Yep, gross and awesome at the same time – dead toenails.  A badge of honor in the running community and quite possibly the mark of record miles or vertical change.  Toenails are often lost for a number of reasons because of how your toes and feet are jammed up in your running shoes.  In my opinion, they are in the same category as blisters – because that’s how it always starts … with a (blood) blister on top the toe but underneath the nail.  Some are avoidable by wearing better-fitting shoes / socks (minimize “swimming” of your feet in the toe box) but others are unavoidable (running downhill, sweating a lot, running through water, etc.).  Blister underneath gives way to dead skin … that skin was previously used to connect your nail to your toe … nail lifts up towards the heavens and is susceptible to being removed.  Below is a short list of steps to follow if and when you are faced with taking those suckers out … learn from my 12+ years of doing it right, wrong, and everything in between.

1. Identify an oncoming blister

Feels just like any other blister except now it’s under the toenail creating more pressure and discomfort as fluid / blood accumulates.

2. Safely remove fluid from blister

Do not be in a hurry to do this right after you run / race, but after a day or so of your blister deadening the toenail skin use a sterile (burning hot) pin to prick and drain the fluid / blood.  Don’t use your dirty fingernails to pull or stretch the skin around as you’ll be at risk of infection.  You might have to drain a few times throughout the day depending how the skin is healing and how your current activity is affecting the area.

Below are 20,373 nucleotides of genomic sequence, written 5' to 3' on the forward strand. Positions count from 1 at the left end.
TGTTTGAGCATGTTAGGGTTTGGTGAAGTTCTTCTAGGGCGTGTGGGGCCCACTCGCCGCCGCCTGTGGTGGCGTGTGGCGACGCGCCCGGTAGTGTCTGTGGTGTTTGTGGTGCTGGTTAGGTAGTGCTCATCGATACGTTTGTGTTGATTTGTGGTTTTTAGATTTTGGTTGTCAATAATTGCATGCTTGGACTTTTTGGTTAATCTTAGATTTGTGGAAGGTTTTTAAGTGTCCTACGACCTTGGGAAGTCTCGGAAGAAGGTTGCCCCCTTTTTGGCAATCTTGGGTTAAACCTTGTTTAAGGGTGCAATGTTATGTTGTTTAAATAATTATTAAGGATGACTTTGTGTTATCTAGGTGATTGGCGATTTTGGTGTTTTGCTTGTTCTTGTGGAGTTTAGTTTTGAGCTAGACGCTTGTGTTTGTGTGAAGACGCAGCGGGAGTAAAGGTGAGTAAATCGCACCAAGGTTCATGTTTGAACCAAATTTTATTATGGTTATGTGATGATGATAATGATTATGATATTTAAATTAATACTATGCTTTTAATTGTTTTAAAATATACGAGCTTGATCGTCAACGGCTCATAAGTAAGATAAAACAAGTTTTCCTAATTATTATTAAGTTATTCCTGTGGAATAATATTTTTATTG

3. Clip upper portion

When I see that the upper half of my nail is simply resting on dead skin and I’m able to pry / pull it off the toe itself, I will clip the top portion of the toenail (see picture).  This helps prevent retaining any dirt / infection in an area that essentially has a dead nail resting on dead skin … removing it will also get a jump-start on healing the raw skin / toe underneath.  This raw exposed skin will be VERY tender; I usually wrap in sport tape / band-aids for a few days while I run as you’ll feel every little bump and poke.

4. Wait

This is by far the most important step!  After clipping any nail that is ready above DON’T RUSH pulling out the portion of the nail that is attached in the cuticle of your toes at the bottom.  Chances are that your toe is swollen and fighting off possible infection already from the above steps and this last bond is much slower to die and “let go”.  Wait for redness and swelling to minimize before even attempting to pull off the last portion of your toenail … if it feels like it’s really going to hurt, stop!  Waiting 2-5 days is my experience before moving on to the funnest and last step.

5. Pull off bottom portion

When ready, this honestly doesn’t hurt much at all.  After waiting a few days as outlined above, test to see if the base of your toenail is dead and ready to slide out.  It might take some tugging, but should really come out all in one piece and one motion … left to right.  The connections in the corners of your cuticle might tear some skin and cause some bleeding, but there should be no shooting pain and before you know it, you’ll have a new (awesome) dead toenail in your hand!

Feel free to collect them and/or shove them in your significant other’s face … just because.